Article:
Celebrity chef Vivian Howard is nationally known for elevating traditional Southern dishes and showcasing North Carolina’s food history. At her restaurant Chef & the Farmer in Kinston, Howard focuses on creative cooking inspired by the state’s ingredients and traditions. On her PBS show A Chef’s Life, viewers see Howard as a chef leading a busy farm-to-fork restaurant, but also as a daughter, wife, and mother to six-year-old twins.
When Howard isn’t working long hours at Chef & the Farmer, she’s filming for PBS, traveling for cooking/speaking engagements or testing new recipes for her restaurants. (Howard also owns The Boiler Room in Kinston and newly opened Benny’s Big Time Pizzeria in Wilmington.) With such a hectic schedule, focusing on healthy, fresh meals for her family can be tough. Fortunately, Howard found time to talk with Blue Cross NC about some tips on finding time for meal prep and using basic herbs and spices to jazz up go-to meals.
Making the Most of Your Weekends
“I stay pretty busy during the week, so Sundays are my meal prep days. Since food is my job, I may do things a little different than most. I’ll cook a big pot of soup that has lots of leafy greens and some type of protein. I’ll blend in beans to make the soup rich and creamy. Or, I’ll make a pot of lentils and rice, and my husband will eat that with a poached or fried egg to make it heartier.”
Roasting vegetables is one of the easiest ways to prep a large amount of food at once. Howard continues with some of her children’s favorites, “my children like Brussels sprouts and broccoli, so I’ll roast enough to last us through the week. I also cook salmon – a few servings worth – to eat cold on salads or with avocado. One more family favorite is spaghetti, so I’ll make a sauce that can be used for sloppy joes or on noodles.”
Anything that you can prep in large amounts and use as a base for different flavors throughout the week will work. Howard suggests keeping food in the refrigerator no more than five days.
Keep it Simple, Change it Up
“If I do prep food on the weekends, I always make a staple that can be eaten warm or cold and with a variety of seasonings. If I’m roasting or searing meat, I only use salt. Pepper and other spices can burn over high heat, and I want to keep the flavors pretty basic so I can season meals differently throughout the week.
Sometimes I’ll roast a whole chicken on a Sunday, and we’ll eat that for dinner. Then I’ll make chicken salad with the leftovers. The same with a flank steak – I’ll sear that for dinner one night and use what’s left to make an Asian-style steak salad.
I always try to think of a bean or grain that can be cooked easily and added to dishes throughout the week. We generally always have a pot of beans in our refrigerator, and those can be a base or a side with many meals. Similarly, with roasted vegetables – those are great reheated as a side but can be eaten cold with dips as a snack.”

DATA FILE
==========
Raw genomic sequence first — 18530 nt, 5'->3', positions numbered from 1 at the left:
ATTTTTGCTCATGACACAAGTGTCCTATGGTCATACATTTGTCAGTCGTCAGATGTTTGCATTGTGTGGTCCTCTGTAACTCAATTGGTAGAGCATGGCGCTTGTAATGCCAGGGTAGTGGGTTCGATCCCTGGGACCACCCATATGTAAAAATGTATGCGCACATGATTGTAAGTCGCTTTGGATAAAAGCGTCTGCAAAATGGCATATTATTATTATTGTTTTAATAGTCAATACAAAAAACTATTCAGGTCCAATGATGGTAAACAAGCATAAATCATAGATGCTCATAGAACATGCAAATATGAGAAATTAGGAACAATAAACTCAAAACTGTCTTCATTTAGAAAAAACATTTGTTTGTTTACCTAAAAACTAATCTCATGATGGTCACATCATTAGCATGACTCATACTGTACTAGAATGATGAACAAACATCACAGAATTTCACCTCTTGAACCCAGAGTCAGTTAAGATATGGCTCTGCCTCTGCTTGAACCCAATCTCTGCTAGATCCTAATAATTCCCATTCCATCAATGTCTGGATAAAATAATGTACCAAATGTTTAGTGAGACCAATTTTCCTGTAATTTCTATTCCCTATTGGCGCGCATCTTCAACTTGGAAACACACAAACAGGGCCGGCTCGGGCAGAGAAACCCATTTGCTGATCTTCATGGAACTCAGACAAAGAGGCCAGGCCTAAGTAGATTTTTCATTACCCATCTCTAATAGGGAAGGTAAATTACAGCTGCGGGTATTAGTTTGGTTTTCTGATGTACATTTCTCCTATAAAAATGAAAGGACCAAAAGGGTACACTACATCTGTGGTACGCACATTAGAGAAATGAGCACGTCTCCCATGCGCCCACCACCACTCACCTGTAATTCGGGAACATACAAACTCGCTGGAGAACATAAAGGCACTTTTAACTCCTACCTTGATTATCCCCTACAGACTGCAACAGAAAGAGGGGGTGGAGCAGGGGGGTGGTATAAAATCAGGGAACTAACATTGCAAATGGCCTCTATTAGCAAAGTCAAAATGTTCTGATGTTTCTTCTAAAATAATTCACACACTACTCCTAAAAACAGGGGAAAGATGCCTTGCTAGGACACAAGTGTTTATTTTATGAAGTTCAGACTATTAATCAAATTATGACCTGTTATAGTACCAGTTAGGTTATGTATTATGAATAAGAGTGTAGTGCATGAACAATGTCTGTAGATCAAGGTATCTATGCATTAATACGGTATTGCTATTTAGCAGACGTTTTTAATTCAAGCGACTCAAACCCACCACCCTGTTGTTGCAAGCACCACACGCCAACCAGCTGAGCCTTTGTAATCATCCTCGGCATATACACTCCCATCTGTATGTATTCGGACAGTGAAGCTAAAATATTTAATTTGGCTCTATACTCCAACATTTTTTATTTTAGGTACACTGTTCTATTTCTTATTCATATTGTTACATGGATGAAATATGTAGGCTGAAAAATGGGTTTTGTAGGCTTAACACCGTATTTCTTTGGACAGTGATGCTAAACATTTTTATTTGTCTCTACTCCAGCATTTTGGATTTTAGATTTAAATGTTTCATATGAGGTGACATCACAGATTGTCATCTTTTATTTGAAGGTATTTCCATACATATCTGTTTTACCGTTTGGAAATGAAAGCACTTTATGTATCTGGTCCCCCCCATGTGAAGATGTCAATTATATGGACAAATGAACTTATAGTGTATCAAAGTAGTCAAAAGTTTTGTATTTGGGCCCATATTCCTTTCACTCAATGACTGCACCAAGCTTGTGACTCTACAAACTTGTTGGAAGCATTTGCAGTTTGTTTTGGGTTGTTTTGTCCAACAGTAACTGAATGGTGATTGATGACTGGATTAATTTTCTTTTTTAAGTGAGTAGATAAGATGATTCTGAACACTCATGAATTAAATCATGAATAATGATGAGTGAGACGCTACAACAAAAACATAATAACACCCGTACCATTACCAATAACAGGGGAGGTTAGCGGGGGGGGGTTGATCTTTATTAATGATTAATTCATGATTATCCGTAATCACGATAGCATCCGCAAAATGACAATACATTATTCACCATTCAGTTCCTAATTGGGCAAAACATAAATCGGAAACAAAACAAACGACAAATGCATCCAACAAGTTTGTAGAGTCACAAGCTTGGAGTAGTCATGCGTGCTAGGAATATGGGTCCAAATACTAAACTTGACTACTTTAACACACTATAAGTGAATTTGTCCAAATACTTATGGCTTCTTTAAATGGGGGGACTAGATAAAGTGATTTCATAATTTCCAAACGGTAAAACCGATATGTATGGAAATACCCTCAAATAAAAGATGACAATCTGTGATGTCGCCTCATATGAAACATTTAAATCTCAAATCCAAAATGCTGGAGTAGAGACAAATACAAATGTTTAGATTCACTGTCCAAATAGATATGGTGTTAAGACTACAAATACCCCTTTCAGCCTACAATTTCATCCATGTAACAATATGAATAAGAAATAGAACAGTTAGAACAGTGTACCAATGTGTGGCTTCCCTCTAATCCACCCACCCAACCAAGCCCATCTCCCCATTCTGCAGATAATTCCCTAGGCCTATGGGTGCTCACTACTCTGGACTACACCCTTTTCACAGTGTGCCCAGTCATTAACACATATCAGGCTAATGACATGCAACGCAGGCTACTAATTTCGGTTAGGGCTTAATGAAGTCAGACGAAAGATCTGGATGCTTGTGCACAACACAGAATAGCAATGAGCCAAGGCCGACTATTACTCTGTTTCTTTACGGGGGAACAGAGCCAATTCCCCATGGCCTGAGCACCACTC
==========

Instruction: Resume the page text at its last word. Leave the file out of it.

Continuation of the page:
Stock up on Spices
The easiest way to refresh a favorite recipe is to switch up the seasonings. Vivian suggests a few specific ingredients that can totally change the flavor profile of a dish.
- For Asian dishes, Vivian recommends that you keep soy sauce, sesame oil and rice vinegar on hand. Those three simple ingredients can really transform something that tastes plain or too American. Sesame seeds are a nice addition, too.
- An Indian-inspired meal needs curry powder, lime juice, and coconut oil – it’s a completely different flavor blend that really surprises some people.
- The ingredients for a Mexican meal are readily available in most supermarkets. Chipotle peppers in adobo sauce, lime juice, and cilantro can update chicken, pork or beef for tacos, salads or bean bowls.
Vivian Encourages You to Start Small
“For beginners who might be intimidated by prepping a week’s worth of meals, try making snacks first. Since our whole family enjoys roasted vegetables, I’ll roast asparagus, broccoli, mushrooms and any other seasonal produce. We always have hummus on hand so we can have healthy, filling snacks rather than make something quick that may not be as nutritious.
Planning and prepping meals in advance saves time and stress during the week, and it’s easier to eat healthy when meals are premade. Vivian also recommends visiting a local farmer’s market for seasonal produce – it supports the local economy and may inspire some creative, new meals.”
Do you want to ask an expert? Access nutrition counseling services by calling the number on the back of your member ID card or use “Find A Doctor” to locate a provider. Download this easy Meal Planning Calendar to help you stay on track.